Studies & Numbers

Report by Formo Finds Promising Consumer Attitudes to Animal-Free Dairy

New research by German precision fermentation company Formo, in collaboration with Mercy for Animals and Fordham University, has examined consumer attitudes to animal-free dairy products.

Study participants were introduced to the concept of creating animal-free dairy proteins, such as whey and casein, by encoding microorganisms with milk-protein DNA. They were then asked for their response.

Overall, consumers across multiple countries were enthusiastic and curious about the technology. Many readily saw the advantages, including improved animal welfare, more choice, and lower environmental impact. However, some participants were confused about precision fermentation and unsure how to categorise products made in this way.

Formo
Image courtesy of ProVeg

Naming

Consumers were then asked to choose their favourite of five potential names for dairy products produced using precision fermentation. “Animal-free dairy” was by far the most popular, described as the clearest and most straightforward term. This was followed by “next-gen dairy”. “Parallel dairy” was the most disliked term, with many consumers finding it confusing.

Following the report’s publication, a webinar will be held today at 12 p.m. EST to discuss the findings.

“It was gratifying to see consumers connect the dots on the motivation behind a new way of making dairy: better for the environment, better for animals, and urgently needed given current population growth,” said Oscar Zollman Thomas of Formo. “It also served as a needed reminder of the responsibility we have in introducing these products to the world—transparently and honestly communicating not just the science but also the rationale behind these products.”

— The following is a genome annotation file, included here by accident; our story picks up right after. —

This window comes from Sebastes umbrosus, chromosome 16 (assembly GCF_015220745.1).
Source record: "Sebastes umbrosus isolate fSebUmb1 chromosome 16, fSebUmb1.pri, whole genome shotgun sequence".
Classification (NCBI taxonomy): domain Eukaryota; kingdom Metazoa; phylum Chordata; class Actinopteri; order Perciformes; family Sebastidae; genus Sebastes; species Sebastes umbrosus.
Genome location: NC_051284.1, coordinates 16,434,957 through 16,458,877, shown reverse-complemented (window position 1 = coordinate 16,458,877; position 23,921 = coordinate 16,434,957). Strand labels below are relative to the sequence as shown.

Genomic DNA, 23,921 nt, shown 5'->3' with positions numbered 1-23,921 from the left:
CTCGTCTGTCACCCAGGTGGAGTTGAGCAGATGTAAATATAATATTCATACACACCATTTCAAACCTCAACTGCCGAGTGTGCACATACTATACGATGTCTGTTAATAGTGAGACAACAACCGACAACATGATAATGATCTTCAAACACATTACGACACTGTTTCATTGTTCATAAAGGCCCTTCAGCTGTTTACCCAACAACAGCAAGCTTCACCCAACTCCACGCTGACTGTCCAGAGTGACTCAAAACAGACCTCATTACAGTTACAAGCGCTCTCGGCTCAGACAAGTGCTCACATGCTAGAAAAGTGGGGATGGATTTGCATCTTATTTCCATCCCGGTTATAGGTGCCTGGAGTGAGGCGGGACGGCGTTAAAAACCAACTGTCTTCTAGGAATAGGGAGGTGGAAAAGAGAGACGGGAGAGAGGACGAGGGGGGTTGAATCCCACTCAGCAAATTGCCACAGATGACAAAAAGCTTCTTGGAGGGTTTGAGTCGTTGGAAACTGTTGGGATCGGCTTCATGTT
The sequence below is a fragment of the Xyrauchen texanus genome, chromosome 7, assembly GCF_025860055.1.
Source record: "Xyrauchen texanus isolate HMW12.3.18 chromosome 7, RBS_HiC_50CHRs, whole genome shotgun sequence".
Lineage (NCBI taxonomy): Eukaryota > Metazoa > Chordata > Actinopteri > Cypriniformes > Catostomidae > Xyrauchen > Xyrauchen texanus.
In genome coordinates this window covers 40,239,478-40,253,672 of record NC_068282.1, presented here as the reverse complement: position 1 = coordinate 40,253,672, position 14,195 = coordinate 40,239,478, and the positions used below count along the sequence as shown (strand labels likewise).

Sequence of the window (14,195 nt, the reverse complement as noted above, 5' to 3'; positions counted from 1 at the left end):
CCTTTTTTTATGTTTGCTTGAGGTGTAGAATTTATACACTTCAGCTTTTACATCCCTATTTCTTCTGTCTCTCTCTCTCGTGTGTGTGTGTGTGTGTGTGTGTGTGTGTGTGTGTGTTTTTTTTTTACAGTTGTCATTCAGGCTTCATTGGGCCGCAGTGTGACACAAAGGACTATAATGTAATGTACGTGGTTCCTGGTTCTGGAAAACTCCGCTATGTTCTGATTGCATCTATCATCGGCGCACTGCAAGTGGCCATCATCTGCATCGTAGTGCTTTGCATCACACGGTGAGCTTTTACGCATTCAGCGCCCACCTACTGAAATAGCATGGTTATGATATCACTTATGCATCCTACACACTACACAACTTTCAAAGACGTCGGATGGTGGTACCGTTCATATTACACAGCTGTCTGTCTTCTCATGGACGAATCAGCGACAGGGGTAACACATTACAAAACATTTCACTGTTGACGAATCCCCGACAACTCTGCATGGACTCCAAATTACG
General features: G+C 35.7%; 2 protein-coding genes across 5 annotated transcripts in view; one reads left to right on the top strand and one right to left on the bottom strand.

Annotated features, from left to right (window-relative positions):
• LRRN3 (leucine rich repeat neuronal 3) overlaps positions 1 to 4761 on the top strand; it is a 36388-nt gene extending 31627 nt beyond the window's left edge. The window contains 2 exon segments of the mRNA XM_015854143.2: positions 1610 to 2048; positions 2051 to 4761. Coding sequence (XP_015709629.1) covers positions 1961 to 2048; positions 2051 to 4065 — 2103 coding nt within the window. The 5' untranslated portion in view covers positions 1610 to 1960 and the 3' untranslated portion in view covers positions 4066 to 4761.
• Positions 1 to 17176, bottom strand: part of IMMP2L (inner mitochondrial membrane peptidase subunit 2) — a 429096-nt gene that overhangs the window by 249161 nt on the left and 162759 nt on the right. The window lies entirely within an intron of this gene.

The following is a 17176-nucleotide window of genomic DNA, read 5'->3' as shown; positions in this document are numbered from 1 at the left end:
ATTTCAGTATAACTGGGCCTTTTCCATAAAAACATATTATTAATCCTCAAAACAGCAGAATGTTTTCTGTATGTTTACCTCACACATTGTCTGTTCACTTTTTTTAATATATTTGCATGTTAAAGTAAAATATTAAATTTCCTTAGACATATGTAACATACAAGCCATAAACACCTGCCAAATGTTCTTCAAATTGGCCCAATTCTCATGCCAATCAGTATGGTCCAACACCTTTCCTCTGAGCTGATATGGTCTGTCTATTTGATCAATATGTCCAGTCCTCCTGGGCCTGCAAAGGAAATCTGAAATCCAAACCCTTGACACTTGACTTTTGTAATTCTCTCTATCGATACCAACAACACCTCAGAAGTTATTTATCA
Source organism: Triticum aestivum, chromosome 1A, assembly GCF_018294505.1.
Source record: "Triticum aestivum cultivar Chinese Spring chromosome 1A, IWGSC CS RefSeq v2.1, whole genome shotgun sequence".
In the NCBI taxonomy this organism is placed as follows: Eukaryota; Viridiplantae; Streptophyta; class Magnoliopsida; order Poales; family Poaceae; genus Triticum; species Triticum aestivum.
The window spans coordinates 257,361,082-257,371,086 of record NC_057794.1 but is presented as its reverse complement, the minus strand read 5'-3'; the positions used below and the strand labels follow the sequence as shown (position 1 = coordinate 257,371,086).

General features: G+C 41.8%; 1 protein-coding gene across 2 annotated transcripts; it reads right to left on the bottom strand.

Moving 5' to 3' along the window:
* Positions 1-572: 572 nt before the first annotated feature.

Formo Founders
Founders Dr. Britta Winterberg and Raffael Wohlgensinger ©Formo

Scaling up

Formo recently announced a collaboration with Brain Biotech to scale up its production of animal-free dairy proteins. Brain’s fermentation facilities will allow Formo to significantly speed up the commercialisation of the proteins.

The collaboration follows on from Formo’s Series A funding round last September, where it raised $50 million — a record for a European foodtech company. A previous study conducted by Formo found that 71% of consumers would be willing to buy dairy made with precision fermentation — and the company says its products have advantages for the industry too.

“We see our technology as a solution to many supply-chain risks around food security,” Formo told vegconomist. “For instance, dairy products made with precision fermentation allow for more decentralised production. This means that we can minimise supply-chain risks, especially for countries which are very dependent on imports.”

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